Researchers at Cleveland Clinic launched their next step in a study of a vaccine aimed at preventing triple-negative breast cancer. Triple-negative breast cancer is the most aggressive and lethal form of the disease, and accounts for roughly 10 to 15 percent of all breast cancers.
According to the American Cancer Society, the term “triple-negative breast cancer” means that the cancer cells don’t have estrogen or progesterone receptors (ER or PR) and also do not manufacture any or much of the protein called HER2. This means that the cells test negative on all three tests and these cancers don’t typically respond to hormonal or targeted therapies. These cancers are most common in patients under 40, who are Black, or who have a BRCA1 mutation. BRCA1 is a gene on chromosome 17 that typically helps to suppress cell growth and a person with certain mutations in the gene has a higher risk of developing some types of cancer.
The new phase 1b study will enroll cancer-free individuals who are at a high risk for developing breast cancer. Participants have also decided to voluntarily undergo prophylactic mastectomy to lower their risk of developing breast cancer.
Higher risk individuals typically carry genetic mutations–such as BRCA1– that put them at risk of developing triple-negative breast cancer or have high familial risk for developing any type of breast cancer.
The new phase of the trial will include roughly 6-12 patients and should wrap up by the end of 2023. Participants will receive three vaccinations administered two weeks apart and will be closely monitored for both side effects and immune response.
The vaccine is designed to work by targeting a lactation protein called alpha lactalbumin (α-lactalbumin). This protein is no longer found after lactation in normal, aging breast tissues, but is present in most triple-negative breast cancers. The vaccine is designed to prompt an immune response that attacks the tumor and keep it from growing if breast cancer develops.
It is based on pre-clinical research led by the late Vincent Tuohy, who led breast cancer research at Cleveland Clinic’s Lerner Research Institute. It was his research with mice that showed that activating the immune system against α-lactalbumin was safe and effective in preventing breast tumors.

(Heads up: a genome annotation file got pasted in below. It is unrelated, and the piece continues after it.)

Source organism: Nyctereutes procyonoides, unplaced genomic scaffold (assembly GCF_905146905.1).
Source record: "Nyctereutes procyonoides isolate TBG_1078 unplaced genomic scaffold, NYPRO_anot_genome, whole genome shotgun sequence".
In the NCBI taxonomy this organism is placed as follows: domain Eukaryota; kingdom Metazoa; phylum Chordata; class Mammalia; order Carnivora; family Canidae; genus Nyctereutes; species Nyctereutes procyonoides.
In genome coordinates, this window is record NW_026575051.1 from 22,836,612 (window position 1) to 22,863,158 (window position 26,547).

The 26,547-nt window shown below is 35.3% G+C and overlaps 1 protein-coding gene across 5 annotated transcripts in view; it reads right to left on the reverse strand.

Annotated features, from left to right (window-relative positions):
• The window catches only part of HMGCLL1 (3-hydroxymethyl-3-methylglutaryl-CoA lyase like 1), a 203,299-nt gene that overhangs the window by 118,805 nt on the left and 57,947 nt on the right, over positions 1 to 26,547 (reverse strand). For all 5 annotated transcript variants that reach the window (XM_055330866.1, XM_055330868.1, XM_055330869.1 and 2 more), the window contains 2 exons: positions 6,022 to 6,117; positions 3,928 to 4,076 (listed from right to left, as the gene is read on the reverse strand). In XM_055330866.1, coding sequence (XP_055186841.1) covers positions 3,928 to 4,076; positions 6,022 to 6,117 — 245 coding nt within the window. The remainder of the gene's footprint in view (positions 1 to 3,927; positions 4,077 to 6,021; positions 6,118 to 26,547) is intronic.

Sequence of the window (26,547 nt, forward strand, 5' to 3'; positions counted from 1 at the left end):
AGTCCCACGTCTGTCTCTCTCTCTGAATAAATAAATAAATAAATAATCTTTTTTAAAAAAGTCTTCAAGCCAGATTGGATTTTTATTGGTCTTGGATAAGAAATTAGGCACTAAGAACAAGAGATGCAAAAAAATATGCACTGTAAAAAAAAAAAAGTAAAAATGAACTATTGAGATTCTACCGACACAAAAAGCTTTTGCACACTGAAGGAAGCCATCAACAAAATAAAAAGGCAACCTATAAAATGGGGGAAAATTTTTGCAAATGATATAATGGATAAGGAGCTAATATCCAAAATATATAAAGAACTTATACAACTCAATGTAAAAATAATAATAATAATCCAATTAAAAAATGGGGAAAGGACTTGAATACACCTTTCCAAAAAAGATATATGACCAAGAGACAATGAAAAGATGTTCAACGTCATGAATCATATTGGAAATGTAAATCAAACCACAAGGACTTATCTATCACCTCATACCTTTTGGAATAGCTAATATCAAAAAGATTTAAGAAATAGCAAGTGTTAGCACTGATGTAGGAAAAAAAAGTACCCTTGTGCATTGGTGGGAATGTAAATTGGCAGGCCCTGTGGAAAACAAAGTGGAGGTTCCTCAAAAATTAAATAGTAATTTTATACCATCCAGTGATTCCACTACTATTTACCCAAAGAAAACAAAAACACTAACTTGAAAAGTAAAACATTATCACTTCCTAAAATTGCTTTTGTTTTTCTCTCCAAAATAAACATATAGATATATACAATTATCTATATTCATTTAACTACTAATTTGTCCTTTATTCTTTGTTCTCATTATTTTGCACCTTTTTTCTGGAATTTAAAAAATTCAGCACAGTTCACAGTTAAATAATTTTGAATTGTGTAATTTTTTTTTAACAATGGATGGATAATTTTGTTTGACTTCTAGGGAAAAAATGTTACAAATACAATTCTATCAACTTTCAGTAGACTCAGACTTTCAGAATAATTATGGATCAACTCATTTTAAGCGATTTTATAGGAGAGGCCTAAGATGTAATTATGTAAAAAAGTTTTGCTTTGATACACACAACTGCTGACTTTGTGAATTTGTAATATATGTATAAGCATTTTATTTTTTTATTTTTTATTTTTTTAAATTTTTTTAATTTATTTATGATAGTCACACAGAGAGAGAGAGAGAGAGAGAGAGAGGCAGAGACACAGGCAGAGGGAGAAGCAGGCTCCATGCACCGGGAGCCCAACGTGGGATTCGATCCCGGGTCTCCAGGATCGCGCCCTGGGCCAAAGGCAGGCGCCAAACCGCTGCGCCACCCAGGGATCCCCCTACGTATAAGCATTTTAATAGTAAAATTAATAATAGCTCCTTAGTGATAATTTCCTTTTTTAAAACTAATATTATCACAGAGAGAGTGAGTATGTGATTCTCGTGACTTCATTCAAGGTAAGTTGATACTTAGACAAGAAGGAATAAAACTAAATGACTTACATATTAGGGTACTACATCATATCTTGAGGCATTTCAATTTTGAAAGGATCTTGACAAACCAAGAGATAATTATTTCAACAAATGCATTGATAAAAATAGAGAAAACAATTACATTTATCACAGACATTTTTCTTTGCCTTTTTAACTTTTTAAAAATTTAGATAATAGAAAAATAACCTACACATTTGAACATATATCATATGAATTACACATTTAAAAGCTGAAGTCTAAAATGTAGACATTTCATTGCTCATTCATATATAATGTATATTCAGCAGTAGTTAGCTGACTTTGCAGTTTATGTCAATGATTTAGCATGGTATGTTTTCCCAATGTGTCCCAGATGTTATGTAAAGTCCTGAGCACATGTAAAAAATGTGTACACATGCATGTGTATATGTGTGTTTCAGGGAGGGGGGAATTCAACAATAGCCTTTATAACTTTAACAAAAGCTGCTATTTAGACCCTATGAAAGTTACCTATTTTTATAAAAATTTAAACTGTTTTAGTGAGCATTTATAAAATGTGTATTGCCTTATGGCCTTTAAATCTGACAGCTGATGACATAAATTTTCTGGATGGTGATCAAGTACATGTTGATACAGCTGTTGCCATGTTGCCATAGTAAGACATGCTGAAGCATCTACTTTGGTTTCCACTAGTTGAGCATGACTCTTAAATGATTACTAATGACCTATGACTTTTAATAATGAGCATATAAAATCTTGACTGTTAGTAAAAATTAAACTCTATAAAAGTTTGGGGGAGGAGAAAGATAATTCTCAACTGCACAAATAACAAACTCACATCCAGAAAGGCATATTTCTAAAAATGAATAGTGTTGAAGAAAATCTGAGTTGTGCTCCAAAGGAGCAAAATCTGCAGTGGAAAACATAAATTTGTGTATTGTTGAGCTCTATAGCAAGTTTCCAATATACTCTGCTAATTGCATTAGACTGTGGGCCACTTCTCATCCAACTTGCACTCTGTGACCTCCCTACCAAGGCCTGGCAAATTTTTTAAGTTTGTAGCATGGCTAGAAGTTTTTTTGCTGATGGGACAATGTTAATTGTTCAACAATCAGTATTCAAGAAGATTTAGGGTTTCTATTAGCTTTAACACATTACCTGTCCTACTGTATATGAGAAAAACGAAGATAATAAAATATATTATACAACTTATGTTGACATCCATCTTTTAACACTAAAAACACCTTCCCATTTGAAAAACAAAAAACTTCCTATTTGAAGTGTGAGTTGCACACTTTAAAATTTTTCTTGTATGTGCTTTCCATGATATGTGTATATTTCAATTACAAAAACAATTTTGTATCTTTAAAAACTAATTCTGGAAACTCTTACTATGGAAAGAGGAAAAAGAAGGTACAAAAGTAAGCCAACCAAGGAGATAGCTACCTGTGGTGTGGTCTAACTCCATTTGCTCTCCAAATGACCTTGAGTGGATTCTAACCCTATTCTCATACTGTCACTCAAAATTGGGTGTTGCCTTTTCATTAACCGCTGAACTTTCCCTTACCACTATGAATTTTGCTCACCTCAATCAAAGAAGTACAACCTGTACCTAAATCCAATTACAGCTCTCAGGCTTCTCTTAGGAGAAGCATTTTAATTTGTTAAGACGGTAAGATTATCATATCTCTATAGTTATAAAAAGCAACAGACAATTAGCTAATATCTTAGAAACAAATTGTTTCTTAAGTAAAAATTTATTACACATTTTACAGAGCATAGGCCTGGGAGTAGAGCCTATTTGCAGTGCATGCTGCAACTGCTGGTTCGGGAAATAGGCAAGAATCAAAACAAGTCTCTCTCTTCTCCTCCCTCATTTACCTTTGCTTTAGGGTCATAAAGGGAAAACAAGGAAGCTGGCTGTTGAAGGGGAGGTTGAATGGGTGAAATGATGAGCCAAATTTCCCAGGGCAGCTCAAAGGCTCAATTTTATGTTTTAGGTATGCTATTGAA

This study is funded by the United States Department of Defense and will be conducted at Cleveland Clinic’s main campus in Cleveland, Ohio. The phase 1b clinical trial is conducted in partnership with Anixa Biosciences, Inc. and follows the ongoing phase 1a study. The earlier phase began in 2021 and includes patients who completed treatment for early-stage, triple-negative breast cancer within the past three years and do not have tumors, but are at high risk of recurrence. The phase 1a study is also expected to be complete in the fourth quarter of 2023.
“Triple-negative breast cancer is the form of the disease for which we have the least effective treatments,” said G. Thomas Budd from the Cleveland Clinic’s Taussig Cancer Institute and principal investigator of the study, in a press release. “Long term, we are hoping that this can be a true preventive vaccine that would be administered to cancer-free individuals to prevent them from developing this highly aggressive disease.”
The first therapeutic cancer vaccine (Provenge) was approved by the Food and Drug Administration (FDA) in 2010, ushering in a new era of cancer treatment. Therapeutic vaccines work by using a patient’s own immune system to fight the disease and are preventative vaccines like those used for cervical cancer, measles, or hepatitis.